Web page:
In the summer of 2009 I had the wonderful good fortune to participate in the 2nd annual Sozopol Fiction Seminars in Bulgaria, which are hosted by the Elizabeth Kostova Foundation. At the time, I knew almost nothing about the country. So little, in fact, that when I was asked to submit one of my stories for translation (for a reading as part of the closing ceremony), I chose one about ice-fishing. I’d grown up in northern Michigan, and all the locals went out on the ice to fish once the lakes froze over. No doubt this would translate in a post-Soviet country, I assumed. And I imagined the Bulgarians in the audience during the reading nodding in recognition at our shared experience, at how our two cultures might seem quite different but were in fact quite similar. From here my imagination spun a grand vision of both American and Bulgarian fishermen in parkas hunkered over holes in the ice, thousands of miles a part, yet both experiencing the solidarity of their respective Fargo-like landscapes of howling winter winds whipping past them.
A few weeks later, the translator wrote. He had two questions:
1. Is the ice on a lake?
2. How does a tip-up rod work? I know it’s for catching fish, but I need a visual image of it in order to find a good Bulgarian (quasi) equivalent.
Looking closer at a map, I realized that Bulgaria’s southern borders were with Greece and Turkey, and its eastern border the Black Sea. In short, the climate was nearly Mediterranean. Not so much ice fishing…
Needless to say, if there was anyone doing the learning on that trip it was me. And learn I did—of Bulgaria’s rich literary culture, of its commitment to literary criticism, of its diverse history, and of its generosity of spirit. The week I spent in the capital city of Sofia and in the historic town of Sozopol, where the seminar is held, were inspiring. It was here that I cemented friendships not only with Bulgaria writers, journalists, and publishers, but also with American ones, including FWR’s own Contributing Editor Steven Wingate, who I met during the trip, and who—like me—fell in love with the place so much so that we both found ourselves back there again last year.
And I’m happy to say I’ll be headed there yet again, for the sixth-annual seminars, which will take place from May 23rd to 26th. Follow-up events as a part of CapitaLiterature, also hosted by the Elizabeth Kostova Foundation, will take place in Sofia on May 28th and 29th.
This year workshops will be lead in English by Elizabeth Kostova (US), author of the best-selling novels The Historian (2005) and The Swan Thieves (2010), and in Bulgarian by Vladimir Levchev (BG), author of nineteen poetry collections (four published in the U.S.) and the novels Krali Marko: The Balkan Prince (2006), 2084 (2009), and The Man and the Shadow (2012). Guest lectures will also be given by Pulitzer Prize winner Richard Russo (US), author of such novels as Empire Falls and Nobody’s Fool, and Vladislav Todorov (US/BG), a writer and a screenwriter who is the author of the novels Zift (2010) and Zincograph (2010), both of which have been made into films.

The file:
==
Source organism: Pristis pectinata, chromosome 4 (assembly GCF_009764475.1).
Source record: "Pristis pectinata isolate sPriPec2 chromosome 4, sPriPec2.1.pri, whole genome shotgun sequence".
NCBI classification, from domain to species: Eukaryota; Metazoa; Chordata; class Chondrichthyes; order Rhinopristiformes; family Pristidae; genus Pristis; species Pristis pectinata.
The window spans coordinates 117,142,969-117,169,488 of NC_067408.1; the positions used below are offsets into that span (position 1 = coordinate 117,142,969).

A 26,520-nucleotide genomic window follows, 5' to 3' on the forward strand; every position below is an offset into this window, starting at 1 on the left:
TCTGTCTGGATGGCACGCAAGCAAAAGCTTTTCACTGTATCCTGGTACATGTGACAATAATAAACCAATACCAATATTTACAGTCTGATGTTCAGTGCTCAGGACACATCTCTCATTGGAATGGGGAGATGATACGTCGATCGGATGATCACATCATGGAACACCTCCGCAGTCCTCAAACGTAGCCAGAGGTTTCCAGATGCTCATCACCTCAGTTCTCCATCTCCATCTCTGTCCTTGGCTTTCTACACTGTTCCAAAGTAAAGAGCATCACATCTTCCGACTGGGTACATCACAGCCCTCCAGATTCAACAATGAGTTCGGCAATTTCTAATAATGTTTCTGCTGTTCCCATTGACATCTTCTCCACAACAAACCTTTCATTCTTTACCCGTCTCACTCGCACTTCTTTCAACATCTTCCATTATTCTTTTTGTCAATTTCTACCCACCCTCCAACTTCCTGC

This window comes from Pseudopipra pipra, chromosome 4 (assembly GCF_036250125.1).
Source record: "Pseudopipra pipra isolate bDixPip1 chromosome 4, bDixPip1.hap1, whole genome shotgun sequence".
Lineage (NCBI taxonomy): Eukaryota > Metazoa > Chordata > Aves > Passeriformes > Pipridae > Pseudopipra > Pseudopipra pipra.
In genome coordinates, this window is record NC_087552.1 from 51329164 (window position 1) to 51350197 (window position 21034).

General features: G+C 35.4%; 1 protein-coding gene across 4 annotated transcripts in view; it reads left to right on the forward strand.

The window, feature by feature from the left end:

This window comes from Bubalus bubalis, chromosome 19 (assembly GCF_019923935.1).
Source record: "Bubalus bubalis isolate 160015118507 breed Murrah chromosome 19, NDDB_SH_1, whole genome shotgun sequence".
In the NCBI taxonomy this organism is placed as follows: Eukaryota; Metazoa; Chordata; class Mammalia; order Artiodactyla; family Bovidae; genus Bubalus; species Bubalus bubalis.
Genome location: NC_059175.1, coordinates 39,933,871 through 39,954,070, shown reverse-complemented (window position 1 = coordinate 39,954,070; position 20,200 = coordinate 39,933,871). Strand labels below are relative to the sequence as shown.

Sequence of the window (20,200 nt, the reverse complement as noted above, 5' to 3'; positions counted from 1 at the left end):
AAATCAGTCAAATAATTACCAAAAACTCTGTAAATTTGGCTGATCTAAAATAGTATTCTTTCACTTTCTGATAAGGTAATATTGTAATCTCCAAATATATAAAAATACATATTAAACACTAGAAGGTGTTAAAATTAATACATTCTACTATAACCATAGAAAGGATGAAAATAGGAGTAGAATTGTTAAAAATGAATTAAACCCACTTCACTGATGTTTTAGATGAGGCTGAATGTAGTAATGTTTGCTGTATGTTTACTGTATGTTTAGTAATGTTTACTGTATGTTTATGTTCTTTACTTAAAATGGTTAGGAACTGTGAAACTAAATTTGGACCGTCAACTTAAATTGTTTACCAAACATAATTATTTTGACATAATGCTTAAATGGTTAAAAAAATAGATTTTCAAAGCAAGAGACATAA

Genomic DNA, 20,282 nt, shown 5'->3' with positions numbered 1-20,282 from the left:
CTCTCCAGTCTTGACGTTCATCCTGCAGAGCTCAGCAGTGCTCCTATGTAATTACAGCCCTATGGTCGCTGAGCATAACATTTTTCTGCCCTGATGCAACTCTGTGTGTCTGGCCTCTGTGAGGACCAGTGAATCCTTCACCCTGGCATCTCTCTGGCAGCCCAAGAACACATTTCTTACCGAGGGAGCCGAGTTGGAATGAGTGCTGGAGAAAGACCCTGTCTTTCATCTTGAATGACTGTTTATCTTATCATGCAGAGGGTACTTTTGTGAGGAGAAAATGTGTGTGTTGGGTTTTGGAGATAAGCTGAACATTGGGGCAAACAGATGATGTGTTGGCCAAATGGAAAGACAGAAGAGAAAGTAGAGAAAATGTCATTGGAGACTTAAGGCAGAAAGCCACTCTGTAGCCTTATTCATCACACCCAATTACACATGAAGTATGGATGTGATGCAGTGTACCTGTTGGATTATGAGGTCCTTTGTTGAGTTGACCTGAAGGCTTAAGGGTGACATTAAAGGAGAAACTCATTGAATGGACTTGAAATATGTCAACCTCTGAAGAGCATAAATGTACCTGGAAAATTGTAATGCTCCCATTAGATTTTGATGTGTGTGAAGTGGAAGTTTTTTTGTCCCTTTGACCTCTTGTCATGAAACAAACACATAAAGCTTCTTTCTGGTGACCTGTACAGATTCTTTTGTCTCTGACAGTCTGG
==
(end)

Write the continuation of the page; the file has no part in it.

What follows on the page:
Richard Russo (above, left) and Vladislav Todorov
The deadline for applying for this year’s seminar is March 15th. So there’s still time!
Here’s the Details:
- Five participants writing in English and five writing in Bulgarian will receive scholarships.
- A scholarship covers tuition, room and board, in-country transportation, and 50% of international travel expenses.
- In order to apply, applicants must complete an online submission form and attach all materials as required: a biography (maximum 300 words), a statement of purpose (maximum 1 page) and a fiction writing sample (an excerpt from a novel or a short story/stories; at least 10 but not more than 20 pages; styled in Times New Roman font, 1800 characters per page, including spaces).
- A letter of recommendation, sent directly to the Elizabeth Kostova Foundation via e-mail by the recommender. The letter should be sent to: firstname.lastname@example.org.
- Only online applications, available here http://www.ekf.bg/ekfa/en/apply.php will be accepted.
- For more information on how to apply, or details about the seminar, please visit the EKF Website.
Further Links and Resources:
- Read Steven Wingate’s 2011 interview with Bulgarian novelist Vladislav Todorov.
- Read Part I in a series of reflections on the 2011 Sozopol Fiction Seminars, written by US Fellows John Struloeff, Jane E. Martin, and Michael Hinken.
- Read Part II in a series of reflections on the 2011 Sozopol Fiction Seminars, written by US Fellows Molly Antopol and Lee Romer Kaplan.
- Read Steven Wingate’s 2013 interview with Bulgarian novelist Zachary Karabashliev.